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A Critically Endangered dwarf oak 

A Delayed Fertilization Process in Quercus acutissima and Its Ecological

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Min Deng, Cheng-Cheng Shi, Kai-Pin Yao,1 and Qian-Sheng Li

Published May 2022 in International Oaks No. 33: 63–72


In angiosperms, during the double fertilization process, a series of delicate interactions between male and female gametophytes have a great impact on plant adaptation and evolution. Though the genus Quercus is notorious for interspecific hybridization, little is known about the associated physiological mechanisms. In this study, we observed the pollination and fertilization processes in Q. acutissima, a biennial-fruiting oak, using microtome techniques. Our results showed that after pollination, in early to late April, many pollen tubes (PTs) penetrate the pistils through the transmitting tissue in the style and are then arrested at the style base for about 12 months. Only 2-4 PTs resume growth the following April, penetrating the upper region of the ovarian locule in one to two weeks. Once in the ovary, the PTs grow quickly through the micropyle to reach the embryo sac, and fertilization occurs in early to mid-June. The intermittent growth of PTs might reflect a unique male gametophyte recognition mechanism to avoid self-pollination. It might also play a role in increasing interspecific hybridization. The ecological and evolutionary significance of the delayed fertilization process in oaks needs further study, notably to compare PT behavior in self-, outcross-, and interspecific pollination.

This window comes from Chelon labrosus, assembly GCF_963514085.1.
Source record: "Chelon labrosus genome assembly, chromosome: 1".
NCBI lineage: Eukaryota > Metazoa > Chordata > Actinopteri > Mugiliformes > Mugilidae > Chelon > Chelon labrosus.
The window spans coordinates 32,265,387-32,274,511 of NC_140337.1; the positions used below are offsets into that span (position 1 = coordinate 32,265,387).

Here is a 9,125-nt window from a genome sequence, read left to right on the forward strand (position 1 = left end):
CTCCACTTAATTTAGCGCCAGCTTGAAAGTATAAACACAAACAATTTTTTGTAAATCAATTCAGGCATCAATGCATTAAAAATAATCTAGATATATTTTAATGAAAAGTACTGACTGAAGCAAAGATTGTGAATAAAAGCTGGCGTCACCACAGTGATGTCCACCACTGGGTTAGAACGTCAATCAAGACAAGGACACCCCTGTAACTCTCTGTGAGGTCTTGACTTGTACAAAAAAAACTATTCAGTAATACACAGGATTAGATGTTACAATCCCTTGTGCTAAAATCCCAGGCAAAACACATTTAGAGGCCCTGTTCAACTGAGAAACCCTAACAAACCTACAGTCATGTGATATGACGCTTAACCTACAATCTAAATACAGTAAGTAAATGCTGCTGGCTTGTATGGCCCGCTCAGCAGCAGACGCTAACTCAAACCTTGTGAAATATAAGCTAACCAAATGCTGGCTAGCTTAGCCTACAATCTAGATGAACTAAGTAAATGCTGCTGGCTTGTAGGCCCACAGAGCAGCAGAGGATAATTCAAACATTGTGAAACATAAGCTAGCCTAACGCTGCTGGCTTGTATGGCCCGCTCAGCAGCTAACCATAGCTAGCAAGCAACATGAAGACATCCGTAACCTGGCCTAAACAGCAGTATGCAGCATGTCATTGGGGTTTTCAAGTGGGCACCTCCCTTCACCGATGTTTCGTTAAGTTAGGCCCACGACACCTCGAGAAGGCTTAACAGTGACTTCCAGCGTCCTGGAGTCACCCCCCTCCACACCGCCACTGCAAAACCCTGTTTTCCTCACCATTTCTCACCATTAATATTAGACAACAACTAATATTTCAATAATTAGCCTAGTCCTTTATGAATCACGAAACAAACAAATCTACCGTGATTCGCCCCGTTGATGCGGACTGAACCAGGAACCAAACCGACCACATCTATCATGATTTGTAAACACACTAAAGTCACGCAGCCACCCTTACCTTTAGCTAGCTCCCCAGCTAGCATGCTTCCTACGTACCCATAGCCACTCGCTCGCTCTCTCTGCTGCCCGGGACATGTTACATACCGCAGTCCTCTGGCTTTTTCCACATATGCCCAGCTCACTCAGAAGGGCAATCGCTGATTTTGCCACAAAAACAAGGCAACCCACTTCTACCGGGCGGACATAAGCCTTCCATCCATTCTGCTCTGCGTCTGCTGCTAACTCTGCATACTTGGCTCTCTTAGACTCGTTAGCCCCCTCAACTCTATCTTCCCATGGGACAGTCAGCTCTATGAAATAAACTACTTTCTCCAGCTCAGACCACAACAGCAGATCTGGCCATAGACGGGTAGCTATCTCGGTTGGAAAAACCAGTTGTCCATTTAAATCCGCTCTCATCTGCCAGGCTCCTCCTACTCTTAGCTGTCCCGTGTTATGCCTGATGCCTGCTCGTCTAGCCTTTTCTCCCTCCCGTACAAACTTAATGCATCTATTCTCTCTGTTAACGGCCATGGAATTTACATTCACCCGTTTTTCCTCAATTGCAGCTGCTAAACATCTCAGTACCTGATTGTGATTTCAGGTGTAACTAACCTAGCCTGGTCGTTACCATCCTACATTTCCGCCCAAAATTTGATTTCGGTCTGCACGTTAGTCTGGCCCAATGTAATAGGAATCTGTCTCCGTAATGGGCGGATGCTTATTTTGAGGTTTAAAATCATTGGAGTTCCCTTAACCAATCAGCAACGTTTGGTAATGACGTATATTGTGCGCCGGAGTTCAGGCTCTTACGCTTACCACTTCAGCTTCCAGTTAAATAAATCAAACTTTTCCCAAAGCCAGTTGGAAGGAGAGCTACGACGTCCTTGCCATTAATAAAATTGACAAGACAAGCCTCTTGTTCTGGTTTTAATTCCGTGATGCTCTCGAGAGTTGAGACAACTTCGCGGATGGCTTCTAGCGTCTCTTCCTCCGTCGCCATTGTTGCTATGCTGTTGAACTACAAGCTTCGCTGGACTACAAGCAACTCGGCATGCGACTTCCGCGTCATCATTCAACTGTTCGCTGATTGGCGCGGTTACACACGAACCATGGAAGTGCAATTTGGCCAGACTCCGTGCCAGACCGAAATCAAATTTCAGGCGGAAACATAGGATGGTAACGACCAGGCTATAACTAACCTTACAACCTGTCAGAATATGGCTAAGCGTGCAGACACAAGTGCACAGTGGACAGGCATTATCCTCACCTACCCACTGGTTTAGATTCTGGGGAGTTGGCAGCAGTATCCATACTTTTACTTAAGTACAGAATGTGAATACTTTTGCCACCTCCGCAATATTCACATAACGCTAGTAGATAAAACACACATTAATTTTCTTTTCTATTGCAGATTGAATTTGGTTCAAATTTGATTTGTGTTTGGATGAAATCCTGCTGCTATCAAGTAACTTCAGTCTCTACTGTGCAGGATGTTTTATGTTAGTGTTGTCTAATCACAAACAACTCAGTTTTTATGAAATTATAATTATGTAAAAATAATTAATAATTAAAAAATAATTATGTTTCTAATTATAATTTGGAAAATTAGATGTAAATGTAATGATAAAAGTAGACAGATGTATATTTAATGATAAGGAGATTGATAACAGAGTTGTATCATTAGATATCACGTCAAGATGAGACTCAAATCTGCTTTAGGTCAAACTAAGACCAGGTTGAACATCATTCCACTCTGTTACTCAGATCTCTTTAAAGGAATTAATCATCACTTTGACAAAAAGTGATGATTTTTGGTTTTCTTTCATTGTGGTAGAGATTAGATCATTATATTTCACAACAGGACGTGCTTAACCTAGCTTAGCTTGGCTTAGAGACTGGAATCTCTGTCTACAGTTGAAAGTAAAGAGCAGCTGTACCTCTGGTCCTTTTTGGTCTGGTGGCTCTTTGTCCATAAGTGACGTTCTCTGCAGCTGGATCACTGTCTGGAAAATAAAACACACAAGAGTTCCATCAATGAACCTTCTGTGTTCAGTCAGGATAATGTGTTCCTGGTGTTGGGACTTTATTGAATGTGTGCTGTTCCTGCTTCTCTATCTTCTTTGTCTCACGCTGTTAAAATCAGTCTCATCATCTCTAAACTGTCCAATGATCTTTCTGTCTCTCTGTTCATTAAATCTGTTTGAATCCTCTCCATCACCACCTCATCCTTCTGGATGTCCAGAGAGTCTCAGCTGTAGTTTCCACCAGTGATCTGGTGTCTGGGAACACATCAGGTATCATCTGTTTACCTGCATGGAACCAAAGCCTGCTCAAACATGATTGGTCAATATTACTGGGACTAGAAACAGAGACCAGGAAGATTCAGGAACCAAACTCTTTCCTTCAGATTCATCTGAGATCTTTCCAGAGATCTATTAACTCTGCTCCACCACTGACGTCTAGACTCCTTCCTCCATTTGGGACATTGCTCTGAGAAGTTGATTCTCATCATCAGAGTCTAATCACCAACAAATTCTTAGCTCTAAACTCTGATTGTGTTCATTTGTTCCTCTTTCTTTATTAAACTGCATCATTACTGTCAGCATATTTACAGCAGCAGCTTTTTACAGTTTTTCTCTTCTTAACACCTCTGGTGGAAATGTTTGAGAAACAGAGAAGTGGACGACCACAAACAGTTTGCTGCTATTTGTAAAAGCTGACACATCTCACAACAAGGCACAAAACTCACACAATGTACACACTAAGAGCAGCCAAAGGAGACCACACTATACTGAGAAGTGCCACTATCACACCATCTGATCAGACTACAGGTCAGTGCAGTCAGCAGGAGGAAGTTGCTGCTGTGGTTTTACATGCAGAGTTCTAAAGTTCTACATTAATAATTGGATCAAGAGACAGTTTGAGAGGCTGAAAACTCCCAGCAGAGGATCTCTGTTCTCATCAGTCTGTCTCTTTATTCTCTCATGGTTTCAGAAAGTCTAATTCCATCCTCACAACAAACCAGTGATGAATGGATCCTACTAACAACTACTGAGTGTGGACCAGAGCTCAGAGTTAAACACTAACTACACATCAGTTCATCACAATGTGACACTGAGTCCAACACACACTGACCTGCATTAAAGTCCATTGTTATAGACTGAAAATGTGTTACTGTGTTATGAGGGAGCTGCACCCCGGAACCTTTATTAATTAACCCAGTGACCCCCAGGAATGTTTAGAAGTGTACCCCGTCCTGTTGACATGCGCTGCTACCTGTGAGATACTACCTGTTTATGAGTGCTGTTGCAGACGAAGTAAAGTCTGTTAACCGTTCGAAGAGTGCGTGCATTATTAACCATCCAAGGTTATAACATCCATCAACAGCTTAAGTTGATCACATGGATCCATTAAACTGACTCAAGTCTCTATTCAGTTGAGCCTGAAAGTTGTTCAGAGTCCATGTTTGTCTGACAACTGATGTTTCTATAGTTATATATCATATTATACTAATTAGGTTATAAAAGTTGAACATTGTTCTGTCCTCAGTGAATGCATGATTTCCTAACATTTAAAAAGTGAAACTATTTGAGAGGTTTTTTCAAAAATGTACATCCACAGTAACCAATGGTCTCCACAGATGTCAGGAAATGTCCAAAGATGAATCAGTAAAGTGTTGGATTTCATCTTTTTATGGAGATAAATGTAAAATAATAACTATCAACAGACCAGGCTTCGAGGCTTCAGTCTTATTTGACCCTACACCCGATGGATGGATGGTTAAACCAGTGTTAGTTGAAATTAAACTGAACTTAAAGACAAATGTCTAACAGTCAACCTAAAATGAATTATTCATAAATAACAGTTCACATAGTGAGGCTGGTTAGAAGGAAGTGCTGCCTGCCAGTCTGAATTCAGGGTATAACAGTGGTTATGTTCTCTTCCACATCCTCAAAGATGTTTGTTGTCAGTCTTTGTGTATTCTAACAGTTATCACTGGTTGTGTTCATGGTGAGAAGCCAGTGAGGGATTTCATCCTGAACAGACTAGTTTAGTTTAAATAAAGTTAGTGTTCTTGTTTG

pollen tube, embryo sac, male and female gametophyte interaction, Fagaceae


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